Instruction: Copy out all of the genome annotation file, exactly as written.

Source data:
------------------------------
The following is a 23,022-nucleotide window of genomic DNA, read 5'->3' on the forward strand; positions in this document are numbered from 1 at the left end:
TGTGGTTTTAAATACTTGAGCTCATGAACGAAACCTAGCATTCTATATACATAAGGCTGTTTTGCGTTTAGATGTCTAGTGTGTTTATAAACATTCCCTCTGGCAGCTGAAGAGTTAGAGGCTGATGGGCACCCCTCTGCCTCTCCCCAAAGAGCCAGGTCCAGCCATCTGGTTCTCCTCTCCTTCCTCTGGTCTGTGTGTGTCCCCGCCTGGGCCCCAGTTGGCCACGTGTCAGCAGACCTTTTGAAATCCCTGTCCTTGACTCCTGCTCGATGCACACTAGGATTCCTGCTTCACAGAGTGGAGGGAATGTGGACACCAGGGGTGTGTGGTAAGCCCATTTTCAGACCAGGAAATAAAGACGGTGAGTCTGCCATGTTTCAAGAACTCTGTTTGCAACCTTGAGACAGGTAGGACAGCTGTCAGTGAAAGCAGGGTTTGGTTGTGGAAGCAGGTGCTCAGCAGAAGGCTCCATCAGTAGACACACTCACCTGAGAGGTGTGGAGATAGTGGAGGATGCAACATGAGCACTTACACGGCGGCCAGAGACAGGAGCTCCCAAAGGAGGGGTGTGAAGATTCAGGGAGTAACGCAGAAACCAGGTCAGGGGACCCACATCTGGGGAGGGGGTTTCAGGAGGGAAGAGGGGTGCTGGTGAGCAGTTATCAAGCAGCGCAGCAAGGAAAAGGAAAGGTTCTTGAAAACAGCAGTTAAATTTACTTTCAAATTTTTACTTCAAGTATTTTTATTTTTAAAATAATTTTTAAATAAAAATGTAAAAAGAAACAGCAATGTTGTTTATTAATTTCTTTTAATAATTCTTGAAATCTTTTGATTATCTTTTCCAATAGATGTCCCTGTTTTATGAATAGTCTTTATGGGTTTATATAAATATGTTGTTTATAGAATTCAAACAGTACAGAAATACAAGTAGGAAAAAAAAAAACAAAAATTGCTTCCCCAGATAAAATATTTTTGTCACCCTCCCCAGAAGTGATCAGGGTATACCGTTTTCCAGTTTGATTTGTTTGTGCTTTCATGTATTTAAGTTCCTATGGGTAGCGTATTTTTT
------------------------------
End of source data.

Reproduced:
The following is a 23,022-nucleotide window of genomic DNA, read 5'->3' on the forward strand; positions in this document are numbered from 1 at the left end:
TGTGGTTTTAAATACTTGAGCTCATGAACGAAACCTAGCATTCTATATACATAAGGCTGTTTTGCGTTTAGATGTCTAGTGTGTTTATAAACATTCCCTCTGGCAGCTGAAGAGTTAGAGGCTGATGGGCACCCCTCTGCCTCTCCCCAAAGAGCCAGGTCCAGCCATCTGGTTCTCCTCTCCTTCCTCTGGTCTGTGTGTGTCCCCGCCTGGGCCCCAGTTGGCCACGTGTCAGCAGACCTTTTGAAATCCCTGTCCTTGACTCCTGCTCGATGCACACTAGGATTCCTGCTTCACAGAGTGGAGGGAATGTGGACACCAGGGGTGTGTGGTAAGCCCATTTTCAGACCAGGAAATAAAGACGGTGAGTCTGCCATGTTTCAAGAACTCTGTTTGCAACCTTGAGACAGGTAGGACAGCTGTCAGTGAAAGCAGGGTTTGGTTGTGGAAGCAGGTGCTCAGCAGAAGGCTCCATCAGTAGACACACTCACCTGAGAGGTGTGGAGATAGTGGAGGATGCAACATGAGCACTTACACGGCGGCCAGAGACAGGAGCTCCCAAAGGAGGGGTGTGAAGATTCAGGGAGTAACGCAGAAACCAGGTCAGGGGACCCACATCTGGGGAGGGGGTTTCAGGAGGGAAGAGGGGTGCTGGTGAGCAGTTATCAAGCAGCGCAGCAAGGAAAAGGAAAGGTTCTTGAAAACAGCAGTTAAATTTACTTTCAAATTTTTACTTCAAGTATTTTTATTTTTAAAATAATTTTTAAATAAAAATGTAAAAAGAAACAGCAATGTTGTTTATTAATTTCTTTTAATAATTCTTGAAATCTTTTGATTATCTTTTCCAATAGATGTCCCTGTTTTATGAATAGTCTTTATGGGTTTATATAAATATGTTGTTTATAGAATTCAAACAGTACAGAAATACAAGTAGGAAAAAAAAAAACAAAAATTGCTTCCCCAGATAAAATATTTTTGTCACCCTCCCCAGAAGTGATCAGGGTATACCGTTTTCCAGTTTGATTTGTTTGTGCTTTCATGTATTTAAGTTCCTATGGGTAGCGTATTTTTT